Angular Folder Structure – Tom Cowley – Medium
- I found that kind of interesting, as I don’t tend to think about apps as having pages so much, however websites typically do.However, in Angular, a page is a component, or at least a collection of components.
- So, I was keen to bring in the idea of pages in order to lighten that components folder.In order to decide what was a page and wasn’t, I simply looked towards the url we have login, dashboard and organisation, which are already modules.
- In addition there is also a robot page, which can again have its’ own page.In reality, each of these pages is simply a component.
- Well they’re closely coupled with the router, and for most modules, we have a corresponding page, it makes sense to put them in the module folder.But wait, if we’re putting the ‘page’ component with the module, why don’t we just put all related components for a module in the module…
- Putting that altogether…- app.module.ts- app.component.ts- modules – login – components – input input.component.ts – pwCheck pwCheck.component.ts – pages – login login.page.ts login.service.ts login.module.ts login.routes.ts – organisation – components – input input.component.ts – pwCheck pwCheck.component.ts – pages – organisation organisation.page.ts – robot robot.page.ts organisation.service.ts organisation.module.ts organisation.routes.ts- shared – components – mocks…
I’ve been working on an Angular application for a couple of months now. One of the things that has changed most often is the folder structure. It’s something that I end up obsessing over. I’ve gone…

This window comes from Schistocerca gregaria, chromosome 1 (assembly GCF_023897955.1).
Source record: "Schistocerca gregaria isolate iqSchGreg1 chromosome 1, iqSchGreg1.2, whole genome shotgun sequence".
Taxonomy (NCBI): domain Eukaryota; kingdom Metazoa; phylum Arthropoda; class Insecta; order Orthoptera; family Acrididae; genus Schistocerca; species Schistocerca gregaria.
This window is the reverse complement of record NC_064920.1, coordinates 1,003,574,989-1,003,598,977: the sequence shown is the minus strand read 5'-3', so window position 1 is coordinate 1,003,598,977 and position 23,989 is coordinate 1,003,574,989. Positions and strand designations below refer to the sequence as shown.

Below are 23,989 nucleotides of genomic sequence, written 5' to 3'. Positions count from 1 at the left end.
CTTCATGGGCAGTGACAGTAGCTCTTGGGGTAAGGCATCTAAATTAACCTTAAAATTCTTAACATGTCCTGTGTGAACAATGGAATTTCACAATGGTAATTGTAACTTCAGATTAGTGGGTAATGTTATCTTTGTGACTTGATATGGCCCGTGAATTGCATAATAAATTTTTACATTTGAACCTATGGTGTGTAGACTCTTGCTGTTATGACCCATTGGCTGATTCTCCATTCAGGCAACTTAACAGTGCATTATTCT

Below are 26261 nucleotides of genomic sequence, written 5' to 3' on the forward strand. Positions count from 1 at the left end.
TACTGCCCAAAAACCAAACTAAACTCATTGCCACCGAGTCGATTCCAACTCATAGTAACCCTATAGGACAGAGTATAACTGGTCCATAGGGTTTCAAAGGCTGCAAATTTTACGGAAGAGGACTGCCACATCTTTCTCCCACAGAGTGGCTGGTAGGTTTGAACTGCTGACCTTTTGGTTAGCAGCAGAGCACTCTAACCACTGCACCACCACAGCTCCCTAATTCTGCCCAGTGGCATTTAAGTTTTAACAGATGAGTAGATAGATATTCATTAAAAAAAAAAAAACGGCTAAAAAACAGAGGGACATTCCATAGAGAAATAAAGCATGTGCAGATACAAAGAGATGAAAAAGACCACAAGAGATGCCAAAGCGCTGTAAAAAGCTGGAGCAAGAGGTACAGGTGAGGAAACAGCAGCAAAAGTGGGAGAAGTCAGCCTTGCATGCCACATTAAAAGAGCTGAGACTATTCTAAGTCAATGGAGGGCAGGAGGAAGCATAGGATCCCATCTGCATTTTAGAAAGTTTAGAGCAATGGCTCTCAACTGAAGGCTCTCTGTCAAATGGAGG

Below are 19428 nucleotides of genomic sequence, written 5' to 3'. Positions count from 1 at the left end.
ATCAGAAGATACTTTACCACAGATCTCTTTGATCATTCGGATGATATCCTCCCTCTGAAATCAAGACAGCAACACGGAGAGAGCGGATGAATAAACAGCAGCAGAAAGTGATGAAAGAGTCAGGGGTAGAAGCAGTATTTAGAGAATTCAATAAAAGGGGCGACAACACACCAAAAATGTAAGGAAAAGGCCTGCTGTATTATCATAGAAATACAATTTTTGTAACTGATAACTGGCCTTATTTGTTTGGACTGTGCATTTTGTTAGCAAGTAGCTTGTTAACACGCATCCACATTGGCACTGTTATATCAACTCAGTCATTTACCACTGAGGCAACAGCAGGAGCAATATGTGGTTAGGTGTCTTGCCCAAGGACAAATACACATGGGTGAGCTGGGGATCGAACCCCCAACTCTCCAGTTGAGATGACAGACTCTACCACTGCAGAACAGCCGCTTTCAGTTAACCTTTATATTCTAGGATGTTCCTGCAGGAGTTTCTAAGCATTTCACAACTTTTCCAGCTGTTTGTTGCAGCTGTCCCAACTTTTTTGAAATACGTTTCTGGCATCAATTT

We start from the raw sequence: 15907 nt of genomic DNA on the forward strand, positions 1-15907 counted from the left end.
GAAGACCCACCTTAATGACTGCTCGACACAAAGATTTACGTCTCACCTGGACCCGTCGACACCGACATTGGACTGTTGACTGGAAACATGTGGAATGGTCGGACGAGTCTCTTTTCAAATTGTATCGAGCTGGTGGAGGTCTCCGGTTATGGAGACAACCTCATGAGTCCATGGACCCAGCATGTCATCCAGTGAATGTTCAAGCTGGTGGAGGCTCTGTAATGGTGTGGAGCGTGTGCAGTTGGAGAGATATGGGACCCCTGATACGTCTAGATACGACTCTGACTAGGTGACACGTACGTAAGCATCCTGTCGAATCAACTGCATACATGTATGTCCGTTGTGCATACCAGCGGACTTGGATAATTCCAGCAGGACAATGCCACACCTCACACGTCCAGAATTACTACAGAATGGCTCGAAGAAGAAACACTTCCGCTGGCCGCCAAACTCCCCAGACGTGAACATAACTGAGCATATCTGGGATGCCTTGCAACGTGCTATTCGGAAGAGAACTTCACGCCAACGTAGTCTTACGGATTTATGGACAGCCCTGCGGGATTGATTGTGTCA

I’ve been working on an Angular application for a couple of months now. One of the things that has changed most often is the folder structure. It’s something that I end up obsessing over. I’ve gone through a couple of different structures, and no doubt will change my mind again in the future, but wanted to share my thoughts here.
A logical place to start is the official style guide from John Papa:
I had initially thought that there would be a completely defined way of how to structure folders, but actually the advice makes a lot more sense. Different projects will simply have different requirements, and the idea of one size fits all, like so many other things, simply wont always work.
Have a near-term view of implementation and a long-term vision. Start small but keep in mind where the app is heading down the road.
That is taken from the style guide. Start small. The best place to start with that is the CLI.
folder, where all the actual logic is going to go. It looks something like this:
In actuality each of those files is then broken down into their .html and .scss counterparts.
Pretty soon on, we want to start adding some services to share the logic between the components, and to fetch data. We then want to add some models to model the data. And then some mocks to test those services. At…